The Unfortunate Fate of Coyote vs. Acme: A Film Lost in Purgatory

The Unfortunate Fate of Coyote vs. Acme: A Film Lost in Purgatory

The recent news of Warner Bros deciding to axe their animated live-action hybrid movie, Coyote vs. Acme, has sent shockwaves through the entertainment industry. Despite the film costing $70M, which was the rigid buy price set for potential buyers, it seems that the studio was unable to find any takers willing to meet that asking price. Netflix and Paramount both submitted bids, but they fell short of the mark, ranging between $30M-$50M. This left Warner Bros feeling that their rivals did not value the film as much as it cost to produce.

In the midst of this controversy, Phil Lord, known for his success with the Lego Movie, took to Twitter to express his disappointment with Warner Bros’ decision regarding Coyote vs. Acme. He questioned the studio’s motives, suggesting that their actions may be considered anticompetitive. Lord’s comments shed light on the frustration felt by those who have seen the movie and understand the potential it holds for success.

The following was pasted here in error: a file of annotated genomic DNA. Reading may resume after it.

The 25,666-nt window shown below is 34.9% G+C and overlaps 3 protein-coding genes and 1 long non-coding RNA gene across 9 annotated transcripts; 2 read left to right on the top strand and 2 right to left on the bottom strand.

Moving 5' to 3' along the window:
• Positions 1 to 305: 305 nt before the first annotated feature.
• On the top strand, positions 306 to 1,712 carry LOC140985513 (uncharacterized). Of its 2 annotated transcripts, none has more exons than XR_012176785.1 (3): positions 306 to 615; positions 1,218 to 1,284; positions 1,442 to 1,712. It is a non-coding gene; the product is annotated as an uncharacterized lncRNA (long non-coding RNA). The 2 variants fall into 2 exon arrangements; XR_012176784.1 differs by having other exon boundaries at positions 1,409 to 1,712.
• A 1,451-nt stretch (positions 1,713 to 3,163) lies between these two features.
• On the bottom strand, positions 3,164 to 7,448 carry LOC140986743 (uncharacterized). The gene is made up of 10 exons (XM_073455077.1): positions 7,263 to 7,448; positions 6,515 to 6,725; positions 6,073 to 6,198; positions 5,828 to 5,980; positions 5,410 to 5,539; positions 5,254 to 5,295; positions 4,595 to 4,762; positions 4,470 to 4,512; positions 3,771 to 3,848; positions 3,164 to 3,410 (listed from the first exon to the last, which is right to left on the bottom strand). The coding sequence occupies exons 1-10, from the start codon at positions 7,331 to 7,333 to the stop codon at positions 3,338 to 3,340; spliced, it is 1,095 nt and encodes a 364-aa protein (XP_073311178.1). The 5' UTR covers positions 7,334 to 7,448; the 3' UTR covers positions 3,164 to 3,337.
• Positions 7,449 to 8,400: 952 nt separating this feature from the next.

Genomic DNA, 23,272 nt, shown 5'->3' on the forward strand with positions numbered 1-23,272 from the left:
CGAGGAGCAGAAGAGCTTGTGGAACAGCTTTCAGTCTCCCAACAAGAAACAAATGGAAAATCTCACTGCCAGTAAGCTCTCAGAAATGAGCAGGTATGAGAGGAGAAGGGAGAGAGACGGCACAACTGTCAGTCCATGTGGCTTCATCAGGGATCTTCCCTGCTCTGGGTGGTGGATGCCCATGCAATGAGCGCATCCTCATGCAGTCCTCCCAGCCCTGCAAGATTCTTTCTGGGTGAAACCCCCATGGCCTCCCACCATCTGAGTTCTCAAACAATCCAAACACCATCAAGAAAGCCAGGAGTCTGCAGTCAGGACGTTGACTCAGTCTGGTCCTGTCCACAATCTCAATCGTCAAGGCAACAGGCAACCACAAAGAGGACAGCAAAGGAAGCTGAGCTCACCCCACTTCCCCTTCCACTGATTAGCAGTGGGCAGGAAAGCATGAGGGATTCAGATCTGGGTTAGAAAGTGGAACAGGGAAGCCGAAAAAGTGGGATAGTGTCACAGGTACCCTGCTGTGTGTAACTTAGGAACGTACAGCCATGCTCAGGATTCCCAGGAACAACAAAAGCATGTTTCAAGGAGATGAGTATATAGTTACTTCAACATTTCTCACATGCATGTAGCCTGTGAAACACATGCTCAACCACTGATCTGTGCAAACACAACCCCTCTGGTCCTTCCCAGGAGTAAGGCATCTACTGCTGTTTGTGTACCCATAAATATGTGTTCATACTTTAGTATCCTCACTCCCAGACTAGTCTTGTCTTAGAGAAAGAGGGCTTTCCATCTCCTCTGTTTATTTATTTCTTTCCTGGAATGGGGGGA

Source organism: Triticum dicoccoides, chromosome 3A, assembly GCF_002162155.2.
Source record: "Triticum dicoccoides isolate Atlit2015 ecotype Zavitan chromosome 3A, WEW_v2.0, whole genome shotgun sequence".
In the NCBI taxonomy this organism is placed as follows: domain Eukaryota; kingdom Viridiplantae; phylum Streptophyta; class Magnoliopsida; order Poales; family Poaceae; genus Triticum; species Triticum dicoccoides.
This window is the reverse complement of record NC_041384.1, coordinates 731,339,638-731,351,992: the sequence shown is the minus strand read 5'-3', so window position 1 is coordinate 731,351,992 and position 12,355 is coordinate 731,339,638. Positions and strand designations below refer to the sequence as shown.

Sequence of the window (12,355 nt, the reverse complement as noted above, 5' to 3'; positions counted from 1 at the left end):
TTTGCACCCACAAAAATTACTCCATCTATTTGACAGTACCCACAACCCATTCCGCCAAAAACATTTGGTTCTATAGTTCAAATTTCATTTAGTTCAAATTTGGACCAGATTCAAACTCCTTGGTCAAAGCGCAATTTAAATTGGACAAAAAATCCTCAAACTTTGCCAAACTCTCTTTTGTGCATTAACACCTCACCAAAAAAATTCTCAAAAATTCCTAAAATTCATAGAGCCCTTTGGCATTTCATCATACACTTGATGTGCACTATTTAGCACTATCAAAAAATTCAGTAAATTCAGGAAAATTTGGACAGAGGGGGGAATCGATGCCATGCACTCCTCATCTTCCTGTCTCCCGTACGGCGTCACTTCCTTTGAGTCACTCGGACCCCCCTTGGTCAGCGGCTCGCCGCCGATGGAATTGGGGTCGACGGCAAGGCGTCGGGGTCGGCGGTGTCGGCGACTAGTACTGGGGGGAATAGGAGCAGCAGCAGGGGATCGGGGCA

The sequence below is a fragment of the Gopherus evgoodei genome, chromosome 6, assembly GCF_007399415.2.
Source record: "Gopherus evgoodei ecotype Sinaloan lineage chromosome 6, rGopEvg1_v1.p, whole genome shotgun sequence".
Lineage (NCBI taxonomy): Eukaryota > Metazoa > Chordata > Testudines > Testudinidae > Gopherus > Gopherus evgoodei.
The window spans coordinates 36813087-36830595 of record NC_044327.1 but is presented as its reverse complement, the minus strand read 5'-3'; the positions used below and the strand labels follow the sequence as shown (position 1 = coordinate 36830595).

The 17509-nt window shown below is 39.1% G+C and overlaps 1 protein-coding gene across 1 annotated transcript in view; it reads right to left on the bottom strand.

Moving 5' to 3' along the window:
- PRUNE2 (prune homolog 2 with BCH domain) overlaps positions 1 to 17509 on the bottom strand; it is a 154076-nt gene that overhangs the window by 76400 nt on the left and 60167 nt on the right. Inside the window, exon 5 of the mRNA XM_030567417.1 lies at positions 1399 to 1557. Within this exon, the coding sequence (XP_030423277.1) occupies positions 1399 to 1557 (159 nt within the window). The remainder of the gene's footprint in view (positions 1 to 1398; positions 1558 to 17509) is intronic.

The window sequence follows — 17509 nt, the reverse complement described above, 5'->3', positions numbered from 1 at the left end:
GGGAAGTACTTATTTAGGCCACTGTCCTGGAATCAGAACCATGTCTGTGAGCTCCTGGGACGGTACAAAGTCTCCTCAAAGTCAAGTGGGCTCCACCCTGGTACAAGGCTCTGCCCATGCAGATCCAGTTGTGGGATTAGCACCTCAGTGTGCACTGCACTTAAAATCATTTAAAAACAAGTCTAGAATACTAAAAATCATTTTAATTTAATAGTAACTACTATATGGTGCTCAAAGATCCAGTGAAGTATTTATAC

Lord’s sentiments were echoed by other industry professionals, including Chris Miller, Michael Chaves, and Daniel Scheinert, who have also had the opportunity to view the film. Their consensus is that Coyote vs. Acme has the potential to be a comedic gem, with Lord even hinting at the possibility of a congressional hearing as a fitting end to the saga. However, the fate of the movie remains uncertain, with Warner Bros seemingly indifferent to its future.

The decision to axe Coyote vs. Acme has sparked outrage among audiences and critics alike. Texas congressman Joaquin Castro condemned Warner Bros’ actions, labeling them as predatory and anti-competitive. He called for a review of the studio’s conduct, pointing out the potential consequences of scrapping a fully produced film for financial gain. The public outcry further highlights the ethical implications of prioritizing profit over artistic integrity.

Under the leadership of CFO Gunnar Wiedenfels, Warner Bros has been criticized for its cost-cutting measures and layoffs, particularly following AT&T’s ownership. The studio’s decision to forgo releasing Coyote vs. Acme in favor of a tax writeoff has raised concerns about its commitment to quality filmmaking. Questions have been raised about whether Warner Bros’ actions are in the best interest of the industry as a whole, or merely a strategic move to maximize financial gain.

The fate of Coyote vs. Acme remains uncertain, with Warner Bros seemingly content to let the film languish in purgatory. The studio’s decision to prioritize financial gain over artistic merit has drawn criticism from industry professionals and the public alike. As the entertainment industry grapples with issues of ethics and corporate responsibility, the fate of Coyote vs. Acme serves as a cautionary tale of the dangers of placing profit above creative vision.

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